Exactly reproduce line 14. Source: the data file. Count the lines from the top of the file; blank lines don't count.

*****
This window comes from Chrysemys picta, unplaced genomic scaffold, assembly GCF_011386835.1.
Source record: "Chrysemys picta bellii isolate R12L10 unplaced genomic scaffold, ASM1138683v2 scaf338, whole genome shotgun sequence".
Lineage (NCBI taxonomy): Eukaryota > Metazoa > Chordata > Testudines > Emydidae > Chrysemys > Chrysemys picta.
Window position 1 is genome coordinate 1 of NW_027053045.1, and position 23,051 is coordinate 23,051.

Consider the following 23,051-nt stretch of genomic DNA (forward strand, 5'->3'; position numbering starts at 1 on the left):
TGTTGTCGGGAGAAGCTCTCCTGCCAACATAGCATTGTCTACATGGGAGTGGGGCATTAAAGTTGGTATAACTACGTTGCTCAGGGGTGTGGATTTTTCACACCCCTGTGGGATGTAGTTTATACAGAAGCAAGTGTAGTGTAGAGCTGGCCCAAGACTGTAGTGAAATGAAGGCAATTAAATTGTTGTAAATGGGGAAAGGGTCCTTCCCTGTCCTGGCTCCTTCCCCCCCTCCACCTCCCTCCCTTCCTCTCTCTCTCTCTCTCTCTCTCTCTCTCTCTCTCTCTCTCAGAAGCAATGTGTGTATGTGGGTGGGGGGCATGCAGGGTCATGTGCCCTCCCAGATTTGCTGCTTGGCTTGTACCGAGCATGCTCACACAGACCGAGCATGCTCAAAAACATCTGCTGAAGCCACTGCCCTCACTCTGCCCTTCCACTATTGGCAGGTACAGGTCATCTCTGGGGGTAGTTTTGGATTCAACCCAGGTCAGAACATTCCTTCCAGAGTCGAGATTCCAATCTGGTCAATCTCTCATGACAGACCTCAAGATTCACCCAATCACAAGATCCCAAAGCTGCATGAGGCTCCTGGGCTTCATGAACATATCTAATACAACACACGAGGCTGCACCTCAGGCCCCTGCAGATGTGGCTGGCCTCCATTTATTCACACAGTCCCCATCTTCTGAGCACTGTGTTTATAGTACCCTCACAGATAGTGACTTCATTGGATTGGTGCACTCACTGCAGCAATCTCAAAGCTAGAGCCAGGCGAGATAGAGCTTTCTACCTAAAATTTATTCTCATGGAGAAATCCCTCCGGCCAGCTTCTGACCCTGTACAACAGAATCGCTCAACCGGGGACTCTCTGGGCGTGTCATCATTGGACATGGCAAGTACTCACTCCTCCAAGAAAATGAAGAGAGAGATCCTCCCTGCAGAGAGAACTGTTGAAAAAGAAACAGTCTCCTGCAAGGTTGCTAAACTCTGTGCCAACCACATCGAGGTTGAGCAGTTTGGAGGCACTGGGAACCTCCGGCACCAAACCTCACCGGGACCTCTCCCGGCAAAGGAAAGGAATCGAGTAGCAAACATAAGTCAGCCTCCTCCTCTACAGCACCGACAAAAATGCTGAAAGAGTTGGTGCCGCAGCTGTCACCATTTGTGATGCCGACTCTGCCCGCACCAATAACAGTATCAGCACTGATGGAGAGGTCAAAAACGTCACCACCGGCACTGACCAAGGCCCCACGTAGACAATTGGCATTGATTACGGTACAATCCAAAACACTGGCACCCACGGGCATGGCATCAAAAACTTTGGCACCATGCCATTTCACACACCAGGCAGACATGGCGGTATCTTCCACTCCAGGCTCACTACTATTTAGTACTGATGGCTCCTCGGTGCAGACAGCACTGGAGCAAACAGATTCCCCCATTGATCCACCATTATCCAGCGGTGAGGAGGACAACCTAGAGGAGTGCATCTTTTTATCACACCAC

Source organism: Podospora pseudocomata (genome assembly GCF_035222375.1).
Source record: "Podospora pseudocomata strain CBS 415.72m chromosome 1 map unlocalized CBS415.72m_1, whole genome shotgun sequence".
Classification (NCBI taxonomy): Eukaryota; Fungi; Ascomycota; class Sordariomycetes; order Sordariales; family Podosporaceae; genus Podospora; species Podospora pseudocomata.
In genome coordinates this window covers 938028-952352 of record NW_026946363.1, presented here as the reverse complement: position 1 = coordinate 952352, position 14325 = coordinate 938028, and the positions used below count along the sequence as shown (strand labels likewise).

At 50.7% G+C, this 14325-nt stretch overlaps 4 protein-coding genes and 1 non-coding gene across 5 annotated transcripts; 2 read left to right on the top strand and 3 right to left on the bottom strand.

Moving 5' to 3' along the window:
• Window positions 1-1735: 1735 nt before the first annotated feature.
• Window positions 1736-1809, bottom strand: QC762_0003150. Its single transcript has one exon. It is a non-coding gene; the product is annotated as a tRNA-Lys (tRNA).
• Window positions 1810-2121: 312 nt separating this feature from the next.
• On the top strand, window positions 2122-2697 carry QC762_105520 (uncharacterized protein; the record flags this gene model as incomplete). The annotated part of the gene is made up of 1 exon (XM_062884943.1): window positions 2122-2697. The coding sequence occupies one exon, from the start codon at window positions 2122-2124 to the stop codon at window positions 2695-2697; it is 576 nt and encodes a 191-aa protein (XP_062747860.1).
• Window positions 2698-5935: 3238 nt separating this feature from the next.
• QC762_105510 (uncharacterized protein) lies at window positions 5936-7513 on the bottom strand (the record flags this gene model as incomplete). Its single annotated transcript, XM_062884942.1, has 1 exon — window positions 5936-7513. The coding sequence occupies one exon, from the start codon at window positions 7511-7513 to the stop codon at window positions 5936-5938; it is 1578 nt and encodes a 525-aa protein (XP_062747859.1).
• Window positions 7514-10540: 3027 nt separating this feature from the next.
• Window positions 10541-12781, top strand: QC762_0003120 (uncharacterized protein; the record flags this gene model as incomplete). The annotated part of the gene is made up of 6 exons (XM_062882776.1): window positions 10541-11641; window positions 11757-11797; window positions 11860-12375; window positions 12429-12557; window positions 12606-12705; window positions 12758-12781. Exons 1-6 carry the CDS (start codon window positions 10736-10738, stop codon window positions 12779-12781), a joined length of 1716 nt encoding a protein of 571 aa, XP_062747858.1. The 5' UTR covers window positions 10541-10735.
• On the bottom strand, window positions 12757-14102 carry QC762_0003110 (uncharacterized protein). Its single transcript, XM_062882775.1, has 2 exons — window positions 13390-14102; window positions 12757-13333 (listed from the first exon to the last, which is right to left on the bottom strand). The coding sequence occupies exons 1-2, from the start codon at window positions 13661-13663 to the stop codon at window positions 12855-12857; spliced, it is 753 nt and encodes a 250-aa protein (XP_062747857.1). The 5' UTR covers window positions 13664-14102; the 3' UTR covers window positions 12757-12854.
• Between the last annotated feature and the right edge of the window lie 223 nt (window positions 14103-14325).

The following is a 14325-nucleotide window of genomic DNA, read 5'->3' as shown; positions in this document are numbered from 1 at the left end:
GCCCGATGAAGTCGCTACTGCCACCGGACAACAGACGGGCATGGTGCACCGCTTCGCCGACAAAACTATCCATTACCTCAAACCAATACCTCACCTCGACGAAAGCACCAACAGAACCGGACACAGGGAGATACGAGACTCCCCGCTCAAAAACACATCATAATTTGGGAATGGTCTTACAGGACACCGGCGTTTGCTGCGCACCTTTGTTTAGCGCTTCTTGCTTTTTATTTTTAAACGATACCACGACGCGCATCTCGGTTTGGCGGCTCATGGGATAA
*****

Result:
• Window positions 1736-1809, bottom strand: QC762_0003150. Its single transcript has one exon. It is a non-coding gene; the product is annotated as a tRNA-Lys (tRNA).